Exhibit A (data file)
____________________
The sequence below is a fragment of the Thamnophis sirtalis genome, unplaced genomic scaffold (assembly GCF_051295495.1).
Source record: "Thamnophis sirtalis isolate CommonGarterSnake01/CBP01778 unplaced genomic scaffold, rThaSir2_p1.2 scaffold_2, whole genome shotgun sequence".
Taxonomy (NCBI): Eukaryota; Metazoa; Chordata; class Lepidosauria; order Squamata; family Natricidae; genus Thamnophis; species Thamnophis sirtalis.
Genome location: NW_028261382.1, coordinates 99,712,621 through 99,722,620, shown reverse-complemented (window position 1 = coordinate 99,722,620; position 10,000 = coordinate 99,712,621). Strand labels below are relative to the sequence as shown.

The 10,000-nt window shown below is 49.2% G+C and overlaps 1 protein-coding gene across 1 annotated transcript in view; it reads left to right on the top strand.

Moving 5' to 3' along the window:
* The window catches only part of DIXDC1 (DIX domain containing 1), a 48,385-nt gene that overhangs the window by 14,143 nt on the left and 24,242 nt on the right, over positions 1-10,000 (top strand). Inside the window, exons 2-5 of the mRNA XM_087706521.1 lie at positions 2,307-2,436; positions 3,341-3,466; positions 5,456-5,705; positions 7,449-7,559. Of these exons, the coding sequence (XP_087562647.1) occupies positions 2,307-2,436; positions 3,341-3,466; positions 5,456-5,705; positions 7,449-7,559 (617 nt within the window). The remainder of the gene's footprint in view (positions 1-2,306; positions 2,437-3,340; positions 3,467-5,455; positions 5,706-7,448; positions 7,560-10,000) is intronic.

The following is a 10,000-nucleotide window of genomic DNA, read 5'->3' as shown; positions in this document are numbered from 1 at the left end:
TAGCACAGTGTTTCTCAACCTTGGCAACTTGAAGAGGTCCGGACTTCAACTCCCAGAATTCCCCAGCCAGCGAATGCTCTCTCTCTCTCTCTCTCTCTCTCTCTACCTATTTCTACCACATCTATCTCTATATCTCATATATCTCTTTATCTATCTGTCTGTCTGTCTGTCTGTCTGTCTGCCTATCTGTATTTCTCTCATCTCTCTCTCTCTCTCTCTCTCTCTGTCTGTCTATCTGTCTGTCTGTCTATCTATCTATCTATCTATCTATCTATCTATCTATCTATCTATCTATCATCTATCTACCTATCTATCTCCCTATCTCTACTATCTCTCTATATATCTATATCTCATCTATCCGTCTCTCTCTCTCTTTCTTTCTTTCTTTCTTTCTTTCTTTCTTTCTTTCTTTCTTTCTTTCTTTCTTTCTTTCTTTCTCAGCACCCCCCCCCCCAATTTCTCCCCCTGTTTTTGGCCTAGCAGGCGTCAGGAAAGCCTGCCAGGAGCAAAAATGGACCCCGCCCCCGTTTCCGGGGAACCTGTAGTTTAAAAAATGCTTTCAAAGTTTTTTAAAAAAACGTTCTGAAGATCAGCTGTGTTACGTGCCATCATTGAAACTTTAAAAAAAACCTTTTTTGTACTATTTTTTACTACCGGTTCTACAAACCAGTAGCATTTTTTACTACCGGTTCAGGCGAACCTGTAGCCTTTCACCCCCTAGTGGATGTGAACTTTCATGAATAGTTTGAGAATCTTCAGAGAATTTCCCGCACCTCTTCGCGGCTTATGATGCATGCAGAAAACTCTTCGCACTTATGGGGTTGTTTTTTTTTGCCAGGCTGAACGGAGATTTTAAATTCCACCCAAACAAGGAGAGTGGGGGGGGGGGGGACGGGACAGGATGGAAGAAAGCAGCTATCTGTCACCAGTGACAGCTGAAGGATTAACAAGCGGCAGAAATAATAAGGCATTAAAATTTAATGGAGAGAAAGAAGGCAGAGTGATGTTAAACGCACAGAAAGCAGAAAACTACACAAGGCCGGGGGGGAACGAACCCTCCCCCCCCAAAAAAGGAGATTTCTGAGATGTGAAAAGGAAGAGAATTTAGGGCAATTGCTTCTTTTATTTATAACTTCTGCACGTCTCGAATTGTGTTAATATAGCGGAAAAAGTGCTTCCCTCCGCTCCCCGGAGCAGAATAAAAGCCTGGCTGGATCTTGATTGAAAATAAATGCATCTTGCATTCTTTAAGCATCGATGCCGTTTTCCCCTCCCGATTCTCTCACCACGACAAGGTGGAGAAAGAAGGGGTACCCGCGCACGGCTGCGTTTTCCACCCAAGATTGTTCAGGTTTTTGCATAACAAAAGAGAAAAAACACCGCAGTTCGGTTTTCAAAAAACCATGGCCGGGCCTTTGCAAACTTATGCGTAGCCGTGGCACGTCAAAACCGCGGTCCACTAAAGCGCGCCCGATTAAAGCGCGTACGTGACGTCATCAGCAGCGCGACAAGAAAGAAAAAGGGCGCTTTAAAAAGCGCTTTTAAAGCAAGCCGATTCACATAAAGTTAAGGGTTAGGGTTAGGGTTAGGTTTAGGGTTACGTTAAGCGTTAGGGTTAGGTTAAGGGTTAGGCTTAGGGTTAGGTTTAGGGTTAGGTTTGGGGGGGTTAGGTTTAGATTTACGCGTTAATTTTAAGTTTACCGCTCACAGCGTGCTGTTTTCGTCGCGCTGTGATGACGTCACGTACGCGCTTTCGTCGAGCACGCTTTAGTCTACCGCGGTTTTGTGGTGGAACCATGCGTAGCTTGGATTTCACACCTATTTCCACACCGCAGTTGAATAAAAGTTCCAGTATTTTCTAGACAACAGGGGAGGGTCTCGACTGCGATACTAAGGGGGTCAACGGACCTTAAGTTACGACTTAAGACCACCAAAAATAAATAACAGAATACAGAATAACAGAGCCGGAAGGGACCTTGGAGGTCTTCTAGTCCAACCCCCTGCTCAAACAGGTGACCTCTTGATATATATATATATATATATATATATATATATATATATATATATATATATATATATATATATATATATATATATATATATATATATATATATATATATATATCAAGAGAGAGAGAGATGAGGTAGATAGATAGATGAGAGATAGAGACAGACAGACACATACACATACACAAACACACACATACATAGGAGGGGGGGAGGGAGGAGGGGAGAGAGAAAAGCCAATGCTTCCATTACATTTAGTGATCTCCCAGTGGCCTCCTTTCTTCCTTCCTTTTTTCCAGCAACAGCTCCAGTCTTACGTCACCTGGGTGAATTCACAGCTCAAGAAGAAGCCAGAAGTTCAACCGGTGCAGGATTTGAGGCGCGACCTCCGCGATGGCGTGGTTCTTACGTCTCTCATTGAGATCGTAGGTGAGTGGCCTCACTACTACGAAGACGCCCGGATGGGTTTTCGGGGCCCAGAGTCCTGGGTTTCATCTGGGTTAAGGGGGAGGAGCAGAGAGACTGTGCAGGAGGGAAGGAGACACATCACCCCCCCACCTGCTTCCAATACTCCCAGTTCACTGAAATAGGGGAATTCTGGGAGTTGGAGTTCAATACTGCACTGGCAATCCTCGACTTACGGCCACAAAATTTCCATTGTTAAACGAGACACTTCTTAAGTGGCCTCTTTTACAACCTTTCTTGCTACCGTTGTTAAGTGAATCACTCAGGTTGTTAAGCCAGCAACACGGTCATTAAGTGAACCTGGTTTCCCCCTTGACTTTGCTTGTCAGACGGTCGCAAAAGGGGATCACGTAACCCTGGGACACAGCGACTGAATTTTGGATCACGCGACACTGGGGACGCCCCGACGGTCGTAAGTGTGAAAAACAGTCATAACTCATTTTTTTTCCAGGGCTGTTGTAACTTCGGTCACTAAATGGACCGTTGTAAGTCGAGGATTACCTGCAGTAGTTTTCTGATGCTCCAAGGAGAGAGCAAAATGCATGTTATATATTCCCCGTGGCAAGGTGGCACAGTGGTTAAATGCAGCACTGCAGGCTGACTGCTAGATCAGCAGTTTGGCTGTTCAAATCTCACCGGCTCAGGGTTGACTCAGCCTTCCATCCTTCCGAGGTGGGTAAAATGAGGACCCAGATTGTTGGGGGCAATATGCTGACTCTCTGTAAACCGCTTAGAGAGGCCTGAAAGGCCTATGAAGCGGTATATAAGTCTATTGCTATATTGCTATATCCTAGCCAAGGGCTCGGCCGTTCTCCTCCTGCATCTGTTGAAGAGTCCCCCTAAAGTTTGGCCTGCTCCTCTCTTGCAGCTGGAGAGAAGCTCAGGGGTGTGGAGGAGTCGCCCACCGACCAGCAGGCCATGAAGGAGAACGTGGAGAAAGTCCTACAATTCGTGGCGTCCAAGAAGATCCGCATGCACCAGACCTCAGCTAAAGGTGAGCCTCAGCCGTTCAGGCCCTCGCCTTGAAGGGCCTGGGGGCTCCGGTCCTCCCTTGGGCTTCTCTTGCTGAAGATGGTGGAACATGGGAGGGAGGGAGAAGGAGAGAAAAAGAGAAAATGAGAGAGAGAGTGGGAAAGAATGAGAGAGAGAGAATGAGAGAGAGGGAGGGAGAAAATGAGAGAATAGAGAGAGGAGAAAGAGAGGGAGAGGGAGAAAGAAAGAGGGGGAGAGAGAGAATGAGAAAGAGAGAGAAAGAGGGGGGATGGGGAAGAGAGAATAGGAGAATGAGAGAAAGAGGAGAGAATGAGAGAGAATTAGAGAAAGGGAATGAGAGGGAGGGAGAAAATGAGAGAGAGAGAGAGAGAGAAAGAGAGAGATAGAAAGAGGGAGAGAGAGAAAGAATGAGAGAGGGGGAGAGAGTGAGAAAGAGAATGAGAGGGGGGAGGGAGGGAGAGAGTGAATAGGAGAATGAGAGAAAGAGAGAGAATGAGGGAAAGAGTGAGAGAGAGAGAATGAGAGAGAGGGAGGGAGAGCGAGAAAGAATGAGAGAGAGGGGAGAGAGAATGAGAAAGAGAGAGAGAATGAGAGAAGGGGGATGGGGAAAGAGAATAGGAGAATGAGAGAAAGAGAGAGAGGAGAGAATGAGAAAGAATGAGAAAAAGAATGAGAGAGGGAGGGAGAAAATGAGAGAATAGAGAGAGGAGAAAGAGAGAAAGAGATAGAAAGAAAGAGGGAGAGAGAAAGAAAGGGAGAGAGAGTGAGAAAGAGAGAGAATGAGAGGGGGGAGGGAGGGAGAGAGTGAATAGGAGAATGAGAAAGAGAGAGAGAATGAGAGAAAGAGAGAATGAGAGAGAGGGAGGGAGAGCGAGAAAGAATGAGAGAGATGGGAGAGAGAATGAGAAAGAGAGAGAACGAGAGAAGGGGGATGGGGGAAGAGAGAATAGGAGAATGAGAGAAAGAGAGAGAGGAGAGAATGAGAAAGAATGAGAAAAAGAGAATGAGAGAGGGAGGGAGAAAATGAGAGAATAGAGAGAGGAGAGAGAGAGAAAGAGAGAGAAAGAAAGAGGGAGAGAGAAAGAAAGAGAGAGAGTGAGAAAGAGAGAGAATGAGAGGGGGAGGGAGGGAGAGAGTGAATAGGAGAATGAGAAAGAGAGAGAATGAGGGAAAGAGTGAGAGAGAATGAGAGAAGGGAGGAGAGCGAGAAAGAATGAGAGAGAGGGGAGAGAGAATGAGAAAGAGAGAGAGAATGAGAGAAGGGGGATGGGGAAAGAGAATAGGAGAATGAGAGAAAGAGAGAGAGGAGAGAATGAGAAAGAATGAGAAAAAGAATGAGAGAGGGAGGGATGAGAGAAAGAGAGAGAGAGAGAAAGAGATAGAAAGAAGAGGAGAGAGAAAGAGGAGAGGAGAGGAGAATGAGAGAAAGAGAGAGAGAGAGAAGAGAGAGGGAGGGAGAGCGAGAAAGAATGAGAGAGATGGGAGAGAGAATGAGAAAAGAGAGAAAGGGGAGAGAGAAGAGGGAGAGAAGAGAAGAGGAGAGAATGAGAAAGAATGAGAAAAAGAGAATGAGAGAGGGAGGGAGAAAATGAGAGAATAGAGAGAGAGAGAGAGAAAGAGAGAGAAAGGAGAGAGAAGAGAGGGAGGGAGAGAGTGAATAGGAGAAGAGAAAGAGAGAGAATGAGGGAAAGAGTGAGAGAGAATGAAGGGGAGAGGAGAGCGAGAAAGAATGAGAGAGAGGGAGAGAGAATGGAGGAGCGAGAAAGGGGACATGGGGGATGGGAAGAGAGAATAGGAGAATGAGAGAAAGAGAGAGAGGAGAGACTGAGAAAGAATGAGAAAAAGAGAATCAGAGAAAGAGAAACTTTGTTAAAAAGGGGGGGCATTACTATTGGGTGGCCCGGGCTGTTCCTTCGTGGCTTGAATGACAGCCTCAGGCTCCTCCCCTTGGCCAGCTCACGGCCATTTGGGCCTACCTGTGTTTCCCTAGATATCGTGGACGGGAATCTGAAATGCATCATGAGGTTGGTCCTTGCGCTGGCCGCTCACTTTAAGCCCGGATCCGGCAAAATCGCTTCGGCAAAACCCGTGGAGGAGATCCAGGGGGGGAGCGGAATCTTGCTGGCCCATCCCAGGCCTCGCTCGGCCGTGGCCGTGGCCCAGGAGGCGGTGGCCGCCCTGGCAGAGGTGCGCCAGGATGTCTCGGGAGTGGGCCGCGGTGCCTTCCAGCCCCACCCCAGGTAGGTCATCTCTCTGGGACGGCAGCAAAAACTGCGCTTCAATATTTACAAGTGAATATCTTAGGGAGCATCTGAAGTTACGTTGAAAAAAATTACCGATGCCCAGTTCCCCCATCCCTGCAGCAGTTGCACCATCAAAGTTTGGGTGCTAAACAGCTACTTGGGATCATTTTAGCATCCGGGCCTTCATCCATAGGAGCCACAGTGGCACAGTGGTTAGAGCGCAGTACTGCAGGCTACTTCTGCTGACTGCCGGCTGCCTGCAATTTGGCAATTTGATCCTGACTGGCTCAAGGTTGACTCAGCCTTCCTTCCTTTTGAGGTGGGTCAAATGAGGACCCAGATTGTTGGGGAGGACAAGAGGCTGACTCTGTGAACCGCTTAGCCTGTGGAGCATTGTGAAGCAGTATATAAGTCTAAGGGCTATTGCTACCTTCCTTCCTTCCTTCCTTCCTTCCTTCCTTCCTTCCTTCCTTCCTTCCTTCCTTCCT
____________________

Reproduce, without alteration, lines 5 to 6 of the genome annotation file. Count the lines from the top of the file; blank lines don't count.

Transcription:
The 10,000-nt window shown below is 49.2% G+C and overlaps 1 protein-coding gene across 1 annotated transcript in view; it reads left to right on the top strand.

Moving 5' to 3' along the window: